A night run felt good. Jacob was happy to see the mob move off, leaving his home to join the growing demon horde at a farm outside Lucan. He left the women and children behind with two of his sons, bringing only the adults, mostly male, and the strange little vampyre girl. They were joining a host of vampyres, possessed humans – some almost zombies as the flesh rotted from their bodies – and lesser demons of various stripes. These last, he was anxious to keep well away from his family, especially the cubs, and was glad their new overlord had decided to gather his minions at this distant farm. He was only sorry that he was forced to bring his eldest daughter with him.
Lord Delph’s orders were explicit. He had entered a dangerous game, playing the demon and the succubus against each other and hoping both would destroy each other. When that happened, he planned to flee with the best he had brought here with him, maybe somewhere up north, where he could control several small communities of humans. If he went far enough and found a truly isolated town, he could rebuild his people’s strength. And with the succubus gone, the Brotherhood’s interference would be a distant threat.
Lord Shax had chosen a farm of a previous victim for his new base of operations. What had caused him to abandon his other lair, that he did not choose to share with the lesser beings who surrounded him? With so many creatures needing shelter from the sun, the house and outbuildings were crowded. The smell of the rotting flesh of the possessed humans made Delph ill, and he chose to make his own quarters in the smallest of the outbuildings. An abandoned barn, it had the advantage of being furthest from the house and Shax’s throne room, and only had to be shared with the Shadow Slayer and his retinue of vampyre bikers.
Tonight Lord Shax had instructed Delph to lead a mission and had given him the Shadow Slayer as a lieutenant. The young vampyre insisted on taking some of his people. Since the Shadow Slayer’s people would take their motorcycles, Delph decided to ride in a dark van. He filled it with Loogaroo, and a slight, ageing vampyre who had become his advisor and constant companion.
The convoy left the new camp sometime after midnight. With an escort of motorcycles fore and aft, the van rolled out the lane and onto the highway. Although it was slow, much slower than even these vehicles needed to travel, Delph insisted they obey the speed limits and all other traffic laws. This stage of their mission was not the time to draw the attention of the human authorities. The Shadow Slayer and his people had already failed Shax once, a second failure would earn them more than a soul lashing. And Delph had no intention of joining them on that particular altar.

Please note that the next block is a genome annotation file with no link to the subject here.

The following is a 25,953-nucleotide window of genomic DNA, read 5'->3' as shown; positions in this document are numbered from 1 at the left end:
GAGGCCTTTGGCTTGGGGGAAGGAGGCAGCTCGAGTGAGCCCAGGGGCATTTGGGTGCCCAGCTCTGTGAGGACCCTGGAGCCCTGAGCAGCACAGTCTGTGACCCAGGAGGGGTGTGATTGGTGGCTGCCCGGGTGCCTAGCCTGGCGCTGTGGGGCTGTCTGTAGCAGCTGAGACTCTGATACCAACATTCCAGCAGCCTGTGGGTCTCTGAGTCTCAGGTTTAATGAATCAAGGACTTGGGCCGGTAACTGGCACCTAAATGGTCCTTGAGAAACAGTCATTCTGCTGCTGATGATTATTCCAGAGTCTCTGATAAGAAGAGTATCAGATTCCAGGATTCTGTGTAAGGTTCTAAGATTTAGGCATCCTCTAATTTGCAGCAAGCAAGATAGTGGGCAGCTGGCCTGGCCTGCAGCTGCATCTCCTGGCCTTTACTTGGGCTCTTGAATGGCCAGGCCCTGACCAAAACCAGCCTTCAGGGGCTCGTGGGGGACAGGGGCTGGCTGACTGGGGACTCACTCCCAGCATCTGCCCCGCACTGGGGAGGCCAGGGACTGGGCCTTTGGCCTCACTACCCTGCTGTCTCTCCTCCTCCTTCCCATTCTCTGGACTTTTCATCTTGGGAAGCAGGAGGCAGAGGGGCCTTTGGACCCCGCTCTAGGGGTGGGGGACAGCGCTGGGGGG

Their target was fifteen minutes away. At the next farm over, Delph directed the convoy to turn off the road and sent the Shadow Slayer and half his crew inside to take care of the occupants in the farmhouse. He left five to guard the bikes and the van, sending the rest ahead on foot to scout out the neighbouring farm on the far side of their target. While waiting for the Shadow Slayer to finish his task, Delph held a whispered conversation with the older vampyre, reviewing his preparations. After a prolonged and obvious debate, the young vampyre nodded.
“Jacob,” Delph instructed. “Take two of your young wolves with you and check the John’s farm for dogs. Make sure none of them can give a warning. When you are done, send one of your people back to let me know. Stay and watch until I get there.”
Jacob nodded and peeled off across the field. Once out of sight, he let the change take him. His face and limbs elongated, his torso stretched and grew hunched, his muscles thickening and hair bursting through his skin. His eyes turned red, searching the darkness for his pack mates. The night brought new sights and smells to his heightened senses, and he listened for the sounds of his prey. Only the scurrying of rodents came from the field nearby, but further away, larger prey waited.